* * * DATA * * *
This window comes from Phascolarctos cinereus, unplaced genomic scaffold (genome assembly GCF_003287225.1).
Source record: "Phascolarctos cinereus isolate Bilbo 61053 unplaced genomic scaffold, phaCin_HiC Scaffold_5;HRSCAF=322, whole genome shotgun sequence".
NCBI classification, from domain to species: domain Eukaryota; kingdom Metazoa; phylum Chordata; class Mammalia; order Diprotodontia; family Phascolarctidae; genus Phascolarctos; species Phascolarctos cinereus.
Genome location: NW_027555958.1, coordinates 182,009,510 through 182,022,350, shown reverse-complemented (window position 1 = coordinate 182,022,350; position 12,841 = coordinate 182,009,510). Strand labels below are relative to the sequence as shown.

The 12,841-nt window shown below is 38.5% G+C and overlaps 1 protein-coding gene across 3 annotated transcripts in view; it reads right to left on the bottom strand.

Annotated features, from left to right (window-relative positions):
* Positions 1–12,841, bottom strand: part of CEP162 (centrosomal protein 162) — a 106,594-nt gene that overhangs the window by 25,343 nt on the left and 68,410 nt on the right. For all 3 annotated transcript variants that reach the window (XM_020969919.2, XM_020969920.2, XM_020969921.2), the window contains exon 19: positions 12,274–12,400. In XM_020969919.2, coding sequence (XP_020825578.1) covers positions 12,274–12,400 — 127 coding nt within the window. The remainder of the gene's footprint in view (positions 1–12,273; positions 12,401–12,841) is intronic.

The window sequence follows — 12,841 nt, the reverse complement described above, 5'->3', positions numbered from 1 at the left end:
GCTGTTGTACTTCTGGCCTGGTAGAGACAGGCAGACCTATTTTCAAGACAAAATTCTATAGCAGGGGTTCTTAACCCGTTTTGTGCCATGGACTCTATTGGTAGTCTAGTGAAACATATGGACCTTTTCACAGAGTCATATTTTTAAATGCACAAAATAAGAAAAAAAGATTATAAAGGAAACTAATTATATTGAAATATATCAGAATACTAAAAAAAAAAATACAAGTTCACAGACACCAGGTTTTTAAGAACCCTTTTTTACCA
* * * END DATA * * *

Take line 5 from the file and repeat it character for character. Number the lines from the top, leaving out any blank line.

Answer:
The 12,841-nt window shown below is 38.5% G+C and overlaps 1 protein-coding gene across 3 annotated transcripts in view; it reads right to left on the bottom strand.